BV perspective: the evolving role of a surveyor
My journey with Bureau Veritas began 15 years ago. After a decade working as an engineer at a tanker company, it was time for me to try something new in the maritime sector. I became a Bureau Veritas surveyor, performing between four to eight surveys each month. Now as Marine Operations Director I carry out fewer surveys, but still with an overview of how the work of surveyors is evolving.
Of course, certain challenges will always form part of a surveyor’s daily routine – adapting to the ship’s schedule, for example. We have a responsibility to respect the vessel’s time in port when conducting our surveys. The last thing we want to do is cause delays and operational disruptions. To avoid this, we adapt our schedules and ensure we have sufficient time for the full scope of the survey. Working on ships in yards or dry docks generally gives us more time and flexibility, but at any moment we could receive a last-minute call for surveys or damages.
Navigating an evolving industry
Many core elements of our work remain constant, yet I have certainly witnessed a lot of change since I started at BV. First of all, we have widened the net of our scope as surveyors. Ships are governed by significantly more codes, rules and conventions than 15 years ago. On the positive side, this means our industry is safer and more sustainable. However, for some companies, ensuring compliance with additional regulations raises concerns of operability and profitability.
A changing industry is also a more complex one. For instance, now cyber security and digitalization form part of surveyors’ considerations, in addition to existing class rules and statutory regulations. Surveys now cover new requirements and scopes such as water ballast treatment systems (WBTS), energy efficiency (EEXI , CII , etc.) and equipment for emissions reduction such as scrubbers or alternative fuels propulsion. In addition, the team ashore will play an even more fundamental role in guiding the surveyors in the execution of their tasks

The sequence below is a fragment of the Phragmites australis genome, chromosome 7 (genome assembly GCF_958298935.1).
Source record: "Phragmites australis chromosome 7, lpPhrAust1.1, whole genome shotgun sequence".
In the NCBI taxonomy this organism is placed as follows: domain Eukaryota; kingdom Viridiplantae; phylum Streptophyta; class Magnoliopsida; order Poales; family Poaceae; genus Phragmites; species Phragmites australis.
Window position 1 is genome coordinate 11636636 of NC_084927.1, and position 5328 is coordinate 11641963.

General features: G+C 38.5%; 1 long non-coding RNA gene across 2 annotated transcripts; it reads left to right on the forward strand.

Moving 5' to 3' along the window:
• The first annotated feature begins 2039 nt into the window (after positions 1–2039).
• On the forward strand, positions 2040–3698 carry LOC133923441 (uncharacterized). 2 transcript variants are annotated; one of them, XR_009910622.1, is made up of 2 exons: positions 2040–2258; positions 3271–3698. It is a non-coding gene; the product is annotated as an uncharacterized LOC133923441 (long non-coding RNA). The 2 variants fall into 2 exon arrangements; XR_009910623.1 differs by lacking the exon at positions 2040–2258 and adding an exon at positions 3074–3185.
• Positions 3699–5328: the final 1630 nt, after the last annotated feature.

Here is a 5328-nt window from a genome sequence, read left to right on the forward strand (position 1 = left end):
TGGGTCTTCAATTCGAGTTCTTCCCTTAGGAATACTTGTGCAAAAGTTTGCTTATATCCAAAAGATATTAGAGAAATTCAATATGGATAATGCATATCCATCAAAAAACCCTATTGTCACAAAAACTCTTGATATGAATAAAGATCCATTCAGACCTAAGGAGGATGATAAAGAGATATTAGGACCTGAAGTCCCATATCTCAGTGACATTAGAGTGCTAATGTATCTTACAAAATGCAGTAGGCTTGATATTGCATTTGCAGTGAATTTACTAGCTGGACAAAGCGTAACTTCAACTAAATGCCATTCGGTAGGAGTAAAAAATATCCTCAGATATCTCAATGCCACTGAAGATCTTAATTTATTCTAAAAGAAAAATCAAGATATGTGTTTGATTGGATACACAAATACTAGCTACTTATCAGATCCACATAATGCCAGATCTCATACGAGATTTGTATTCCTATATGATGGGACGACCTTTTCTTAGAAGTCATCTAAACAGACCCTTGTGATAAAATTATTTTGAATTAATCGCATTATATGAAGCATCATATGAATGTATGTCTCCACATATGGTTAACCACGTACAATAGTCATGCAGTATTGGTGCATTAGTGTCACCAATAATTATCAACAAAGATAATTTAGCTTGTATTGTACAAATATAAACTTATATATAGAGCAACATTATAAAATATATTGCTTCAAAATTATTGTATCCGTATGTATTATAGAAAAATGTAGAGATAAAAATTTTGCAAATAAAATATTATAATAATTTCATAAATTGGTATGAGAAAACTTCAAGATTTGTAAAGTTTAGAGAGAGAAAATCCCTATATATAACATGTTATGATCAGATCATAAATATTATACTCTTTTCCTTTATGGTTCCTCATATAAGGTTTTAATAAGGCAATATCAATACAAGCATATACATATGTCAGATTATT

To support our work, a growing number of tools are available. Operations can be carried out remotely, backed by solid onshore support, to optimize safety, availability and flexibility. Our ongoing digital transformation and the use of new IT tools, including VeriSTAR Green , UTM software and mobile apps, also aids us in the execution of surveys and audits
The heart of the role: people
Tools play an important role, but not as much as people do. I’ve remarked a change in attitudes and the level of crew training which makes proximity with our clients all the more important. Ultimately, our role as surveyors is to verify compliance with rules and regulations, but we are also delivering a service to the ship’s crew and owner. Our duty is always to act according to our code of ethics and pre-defined standards.
For logistical reasons, clients are often relying on the same group of surveyors. Building a relationship based on mutual trust and respect is crucial. We are perceived as key technical experts, supporting operational activity while prioritizing ship and crew safety.
To summarize, BV’s added value lies in the flexibility and availability of our teams, both onshore and onboard.